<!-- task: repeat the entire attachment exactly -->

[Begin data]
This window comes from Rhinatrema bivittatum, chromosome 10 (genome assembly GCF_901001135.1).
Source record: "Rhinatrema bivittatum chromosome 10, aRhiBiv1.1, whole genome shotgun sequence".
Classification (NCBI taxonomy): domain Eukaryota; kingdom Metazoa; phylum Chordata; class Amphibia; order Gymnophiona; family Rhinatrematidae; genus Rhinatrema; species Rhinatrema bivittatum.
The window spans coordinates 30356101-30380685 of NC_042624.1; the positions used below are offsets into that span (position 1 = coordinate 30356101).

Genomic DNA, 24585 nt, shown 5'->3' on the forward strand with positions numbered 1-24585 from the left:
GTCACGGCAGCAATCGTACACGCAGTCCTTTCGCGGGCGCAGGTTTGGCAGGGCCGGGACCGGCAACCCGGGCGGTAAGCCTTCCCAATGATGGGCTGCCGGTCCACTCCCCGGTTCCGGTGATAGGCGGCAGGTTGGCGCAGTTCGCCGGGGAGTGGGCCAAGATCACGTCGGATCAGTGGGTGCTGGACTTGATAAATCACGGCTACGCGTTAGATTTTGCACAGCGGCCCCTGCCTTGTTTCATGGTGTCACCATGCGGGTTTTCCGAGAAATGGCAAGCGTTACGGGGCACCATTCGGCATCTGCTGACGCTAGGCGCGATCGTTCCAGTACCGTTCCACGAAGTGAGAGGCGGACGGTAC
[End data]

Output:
This window comes from Rhinatrema bivittatum, chromosome 10 (genome assembly GCF_901001135.1).
Source record: "Rhinatrema bivittatum chromosome 10, aRhiBiv1.1, whole genome shotgun sequence".
Classification (NCBI taxonomy): domain Eukaryota; kingdom Metazoa; phylum Chordata; class Amphibia; order Gymnophiona; family Rhinatrematidae; genus Rhinatrema; species Rhinatrema bivittatum.
The window spans coordinates 30356101-30380685 of NC_042624.1; the positions used below are offsets into that span (position 1 = coordinate 30356101).

Genomic DNA, 24585 nt, shown 5'->3' on the forward strand with positions numbered 1-24585 from the left:
GTCACGGCAGCAATCGTACACGCAGTCCTTTCGCGGGCGCAGGTTTGGCAGGGCCGGGACCGGCAACCCGGGCGGTAAGCCTTCCCAATGATGGGCTGCCGGTCCACTCCCCGGTTCCGGTGATAGGCGGCAGGTTGGCGCAGTTCGCCGGGGAGTGGGCCAAGATCACGTCGGATCAGTGGGTGCTGGACTTGATAAATCACGGCTACGCGTTAGATTTTGCACAGCGGCCCCTGCCTTGTTTCATGGTGTCACCATGCGGGTTTTCCGAGAAATGGCAAGCGTTACGGGGCACCATTCGGCATCTGCTGACGCTAGGCGCGATCGTTCCAGTACCGTTCCACGAAGTGAGAGGCGGACGGTAC